[Web-SIG] WSGI tests
ianb at colorstudy.com
Wed Sep 29 19:23:54 CEST 2004
Phillip J. Eby wrote:
> Actually, it just occurred to me that there *is* a legitimate test you
> can do for SCRIPT_NAME and PATH_INFO: at least *one* of them must be
> present and non-blank, because if you're at the site root, SCRIPT_NAME
> is empty and PATH_INFO has to be '/'. (Or the other way around, the CGI
> spec isn't clear on this, but Apache CGI puts the '/' in PATH_INFO.)
OK... I guess the root of a domain is an odd case, because I can't
imagine what the difference between SCRIPT_NAME="/", PATH_INFO="" or
SCRIPT_NAME="", PATH_INFO="/" would mean.
On further thought, I think it doesn't make sense for SCRIPT_NAME to be
"/". Because PATH_INFO must always start with a "/", SCRIPT_NAME must
be "" if there's any path (unless we get double /'s when reconstructing
the URL, which wouldn't be good). So I think I'm going to make the test
include SCRIPT_NAME != "/". The general case would say that SCRIPT_NAME
should not end with a /, but I don't feel 100% confident that that's
> Anyway, it's never valid to have both empty or missing, so you can:
> assert environ.get('SCRIPT_NAME') or environ.get('PATH_INFO')
> Also, if present and non-empty, both of these variables must *begin*
> with a '/', so it's more like:
> script_name = environ.get('SCRIPT_NAME','')
> path_info = environ.get('PATH_INFO','')
> assert not script_name or script_name.startswith('/')
> assert not path_info or path_info.startswith('/')
> assert script_name or path_info
Yes, the '/' tests were already in there.
>>> By the way, I found another issue with lint: IteratorWrapper doesn't
>>> close the original iterable if it had a close() method.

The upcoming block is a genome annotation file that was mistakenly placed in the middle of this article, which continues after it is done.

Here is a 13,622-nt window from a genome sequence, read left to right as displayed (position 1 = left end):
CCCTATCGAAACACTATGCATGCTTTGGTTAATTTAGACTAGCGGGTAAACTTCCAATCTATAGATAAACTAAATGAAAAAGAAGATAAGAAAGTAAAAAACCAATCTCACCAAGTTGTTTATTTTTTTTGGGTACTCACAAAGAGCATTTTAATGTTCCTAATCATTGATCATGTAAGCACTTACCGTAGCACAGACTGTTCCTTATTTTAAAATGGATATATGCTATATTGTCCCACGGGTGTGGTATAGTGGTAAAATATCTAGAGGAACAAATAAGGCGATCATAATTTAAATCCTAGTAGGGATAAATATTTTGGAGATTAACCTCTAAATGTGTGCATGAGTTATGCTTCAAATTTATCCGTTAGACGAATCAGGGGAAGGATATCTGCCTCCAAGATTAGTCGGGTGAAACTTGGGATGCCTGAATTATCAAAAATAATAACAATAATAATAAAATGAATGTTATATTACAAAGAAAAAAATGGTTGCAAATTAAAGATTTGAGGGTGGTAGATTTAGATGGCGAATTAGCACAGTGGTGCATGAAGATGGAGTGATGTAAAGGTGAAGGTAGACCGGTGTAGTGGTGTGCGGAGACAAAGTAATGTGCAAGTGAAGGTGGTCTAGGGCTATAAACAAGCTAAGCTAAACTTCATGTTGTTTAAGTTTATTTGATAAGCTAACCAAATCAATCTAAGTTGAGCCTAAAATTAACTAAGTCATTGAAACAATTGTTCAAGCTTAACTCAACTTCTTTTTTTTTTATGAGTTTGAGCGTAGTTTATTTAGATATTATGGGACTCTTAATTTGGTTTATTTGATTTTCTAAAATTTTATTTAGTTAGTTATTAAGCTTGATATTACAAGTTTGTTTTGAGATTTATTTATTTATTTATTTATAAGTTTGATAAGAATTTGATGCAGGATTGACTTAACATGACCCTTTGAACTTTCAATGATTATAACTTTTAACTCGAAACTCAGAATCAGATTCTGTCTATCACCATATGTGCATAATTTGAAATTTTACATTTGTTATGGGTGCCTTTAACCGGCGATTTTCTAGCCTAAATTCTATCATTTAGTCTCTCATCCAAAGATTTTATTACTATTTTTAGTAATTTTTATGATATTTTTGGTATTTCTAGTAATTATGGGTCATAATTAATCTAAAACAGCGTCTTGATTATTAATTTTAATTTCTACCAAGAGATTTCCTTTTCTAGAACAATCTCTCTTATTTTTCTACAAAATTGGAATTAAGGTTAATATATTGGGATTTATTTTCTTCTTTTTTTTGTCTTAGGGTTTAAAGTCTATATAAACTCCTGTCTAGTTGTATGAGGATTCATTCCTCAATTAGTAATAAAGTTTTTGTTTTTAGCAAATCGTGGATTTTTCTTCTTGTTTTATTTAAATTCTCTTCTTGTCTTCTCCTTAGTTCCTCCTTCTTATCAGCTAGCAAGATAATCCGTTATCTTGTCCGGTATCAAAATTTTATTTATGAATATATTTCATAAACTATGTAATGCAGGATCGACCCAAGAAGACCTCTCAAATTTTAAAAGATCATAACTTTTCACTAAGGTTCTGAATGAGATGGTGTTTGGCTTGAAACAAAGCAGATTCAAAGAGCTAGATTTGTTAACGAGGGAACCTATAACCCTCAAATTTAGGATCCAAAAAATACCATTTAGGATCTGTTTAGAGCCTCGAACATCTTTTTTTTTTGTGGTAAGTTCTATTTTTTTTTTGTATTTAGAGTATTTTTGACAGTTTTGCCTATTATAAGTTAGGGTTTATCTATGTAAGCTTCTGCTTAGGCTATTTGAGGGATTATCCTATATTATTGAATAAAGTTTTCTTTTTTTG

>> Fixed as well.
> Actually, no. Lint's iterator close() is still broken. You have to use
> close() on the *iterable*, not on iter(iterable). The two may be
> different objects, since an iterable may return a separate iterator object.
This was something I felt a little ambiguous about. I assume the server
always must iterate over iter(app_iter), it can't iterate over app_iter
directly. When using a "for" loop there's not much distinction, but if
you access the .next() methods directly there would be. Anyway, I'm a
little fuzzy when __iter__ gets called implicitly. I was suprised that
it seemed to get called twice when iterating with a simple for look, and
I had to add IteratorWrapper.__iter__.
> Also, pycgiwrapper returns None from __call__, when it should return an
> iterator. A simple way to fix that would be to just 'return [body]'
> after calling start_respsonse.
I've added a check in lint specifically for None or False for the
iterator; it would still fail implicitly before, but this way the error
should be better. I haven't tested pycgiwrapper yet, or some of the
other code I wrote before, so there might be other bugs in there (e.g.,
unnecessary use of write(), or returning None).
> I'm pretty much coming to the conclusion that WSGI is no longer
> "simple", alas. For it to actually be usable, there's going to have to
> be a reference library, as well as tests. I'm going to keep pecking
> away at your lint program, and eventually your other test facilities as
> well, so that I'll have something to test the reference library with. :)
The basic mechanics are still reasonably simple, but there's a lot of
smaller things to consider. So I don't think WSGI has become that much
more complicated, we've just come to appreciate complexities that were
there all along.
Also, should we be putting all of this code in a single repository?
Ian Bicking / ianb at colorstudy.com / http://blog.ianbicking.org
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